Symptoms are usually clearer by this point:

  • Balance and stability diminished
  • Ambulates/transfers without assistance
  • Increased risk for falls/requires walker
  • Occasional episodes of incontinence (1 or 2 a month)
  • Some autonomic dysfunction (changes in BP, sweating, fainting, dry mouth)
  • Leaning to one side when standing, walking and seated
  • Parkinson’s symptoms controlled with medication
  • Able to perform most ADLs without assistance

Increased difficulty with:

  • Finding words (aphasia)
  • Organizing thoughts
  • Reading & comprehension
  • Following TV programs
  • Operating home appliances
  • May be able to administer own medications
  • Able to follow core content of most conversations
  • Able to be left unsupervised for two or more hours
  • Delusions more firmly held
  • Capgrass Syndrome (seeing or thinking there are identical duplicates of people, locations, objects, etc)
  • Depressed mood
  • Paranoia
  • Agitation
Phase 3 Possibilities

Correct diagnosis by this point more likely. Caregiver and patient actively grieve. Caregivers may need home health aide assistance to maintain LO in the home. Caregiver needs regular planned respite to maintain their own health. Caregiver health issues often arise and require health care. Patient is at risk for long-term care due to: psychological symptoms, personal safety risk, and caregiver safety and health risks. The needs of the patient significantly affect personal finances.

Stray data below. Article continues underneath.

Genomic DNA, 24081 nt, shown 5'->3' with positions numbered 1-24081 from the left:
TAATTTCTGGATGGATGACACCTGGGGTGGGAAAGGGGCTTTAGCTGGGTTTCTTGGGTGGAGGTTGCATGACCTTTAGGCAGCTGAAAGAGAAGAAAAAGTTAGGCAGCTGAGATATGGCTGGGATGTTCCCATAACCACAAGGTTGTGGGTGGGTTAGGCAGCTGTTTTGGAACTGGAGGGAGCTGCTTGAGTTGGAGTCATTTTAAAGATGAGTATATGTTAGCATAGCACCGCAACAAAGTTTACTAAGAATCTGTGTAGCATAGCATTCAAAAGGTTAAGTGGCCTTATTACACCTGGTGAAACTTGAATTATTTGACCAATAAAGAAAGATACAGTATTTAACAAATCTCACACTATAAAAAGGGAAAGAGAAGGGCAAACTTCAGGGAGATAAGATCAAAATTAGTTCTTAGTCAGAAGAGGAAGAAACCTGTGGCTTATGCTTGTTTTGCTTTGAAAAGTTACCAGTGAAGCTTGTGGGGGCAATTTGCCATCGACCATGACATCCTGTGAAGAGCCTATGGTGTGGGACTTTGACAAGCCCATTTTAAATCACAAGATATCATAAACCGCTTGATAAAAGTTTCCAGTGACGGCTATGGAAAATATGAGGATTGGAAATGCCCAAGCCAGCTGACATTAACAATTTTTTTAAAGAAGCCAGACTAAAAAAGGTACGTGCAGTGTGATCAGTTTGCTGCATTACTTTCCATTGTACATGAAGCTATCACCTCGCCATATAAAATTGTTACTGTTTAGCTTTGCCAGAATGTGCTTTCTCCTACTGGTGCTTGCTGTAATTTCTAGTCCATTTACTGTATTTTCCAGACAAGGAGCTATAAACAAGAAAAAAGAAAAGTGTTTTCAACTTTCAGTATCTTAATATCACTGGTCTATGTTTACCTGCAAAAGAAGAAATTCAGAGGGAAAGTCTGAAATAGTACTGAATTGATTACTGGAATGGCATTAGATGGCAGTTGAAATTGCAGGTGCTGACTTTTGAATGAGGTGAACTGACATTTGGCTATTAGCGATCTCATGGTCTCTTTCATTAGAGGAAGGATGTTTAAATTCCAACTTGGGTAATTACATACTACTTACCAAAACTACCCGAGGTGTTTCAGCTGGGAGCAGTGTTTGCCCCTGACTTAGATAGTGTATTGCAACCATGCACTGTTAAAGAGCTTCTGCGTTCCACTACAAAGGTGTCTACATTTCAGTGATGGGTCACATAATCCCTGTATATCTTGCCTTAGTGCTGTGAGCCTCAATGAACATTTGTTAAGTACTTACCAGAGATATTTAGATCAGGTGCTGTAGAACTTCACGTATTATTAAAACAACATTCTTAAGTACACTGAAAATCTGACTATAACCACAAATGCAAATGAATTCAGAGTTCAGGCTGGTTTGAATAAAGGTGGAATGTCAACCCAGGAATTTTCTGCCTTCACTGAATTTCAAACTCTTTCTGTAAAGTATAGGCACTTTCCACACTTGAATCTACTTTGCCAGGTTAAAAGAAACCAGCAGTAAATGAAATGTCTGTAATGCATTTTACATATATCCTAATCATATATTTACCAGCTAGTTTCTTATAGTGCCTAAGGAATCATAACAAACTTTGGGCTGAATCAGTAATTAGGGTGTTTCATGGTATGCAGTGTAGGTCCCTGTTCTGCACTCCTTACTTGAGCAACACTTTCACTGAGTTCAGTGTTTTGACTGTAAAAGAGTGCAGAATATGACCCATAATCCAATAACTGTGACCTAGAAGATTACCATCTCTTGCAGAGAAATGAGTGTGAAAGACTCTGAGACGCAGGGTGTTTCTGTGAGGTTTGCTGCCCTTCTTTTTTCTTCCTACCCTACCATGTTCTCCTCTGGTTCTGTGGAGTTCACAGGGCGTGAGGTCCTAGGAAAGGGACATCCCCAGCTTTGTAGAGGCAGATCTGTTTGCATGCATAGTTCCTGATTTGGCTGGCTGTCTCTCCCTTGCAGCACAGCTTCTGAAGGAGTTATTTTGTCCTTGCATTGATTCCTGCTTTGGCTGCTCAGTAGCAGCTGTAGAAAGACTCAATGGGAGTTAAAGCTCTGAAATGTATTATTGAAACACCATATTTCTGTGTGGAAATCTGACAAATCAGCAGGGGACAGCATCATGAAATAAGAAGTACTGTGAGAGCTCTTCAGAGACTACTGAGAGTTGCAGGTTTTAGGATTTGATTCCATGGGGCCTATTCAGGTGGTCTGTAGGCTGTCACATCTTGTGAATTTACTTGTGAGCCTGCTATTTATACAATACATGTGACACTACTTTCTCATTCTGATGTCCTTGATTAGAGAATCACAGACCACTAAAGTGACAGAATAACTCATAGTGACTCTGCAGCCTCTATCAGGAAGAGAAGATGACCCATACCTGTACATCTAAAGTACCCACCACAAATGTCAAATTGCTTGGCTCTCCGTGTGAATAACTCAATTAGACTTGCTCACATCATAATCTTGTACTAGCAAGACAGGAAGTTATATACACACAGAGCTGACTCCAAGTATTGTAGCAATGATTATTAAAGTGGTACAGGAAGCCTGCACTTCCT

(Note: Symptoms from later or earlier stages can also appear at this phase.)

  • Ambulation/transfer s are impaired, needs assistance with some portion of movement
  • At risk for falls
  • Increase of Parkinson’s symptoms
  • Increase of autonomic dysfunctions
  • Needs assistance/supervision with most ADLs. May require DME
  • Frequent episodes of incontinence (two+ per week)
  • Speech becomes impaired, projection (volume) may decrease
  • Able to follow content of most simple/brief conversations or simple commands
  • Able to be left unsupervised less than one hour
  • Unable to work
  • Unable to drive
  • Unable to administer medication without supervision
  • Unable to organize or participate in leisure activities
  • Increased confusion
  • Possible delusions & Capgrass Syndrome
  • Inability to tell time or comprehend time passing
  • Increased difficulty with expressive language
  • Mood fluctuations (depressed, paranoid, anxious, angry) requiring medical monitoring
  • Severity of symptoms may increase or decrease
Phase 4 Possibilities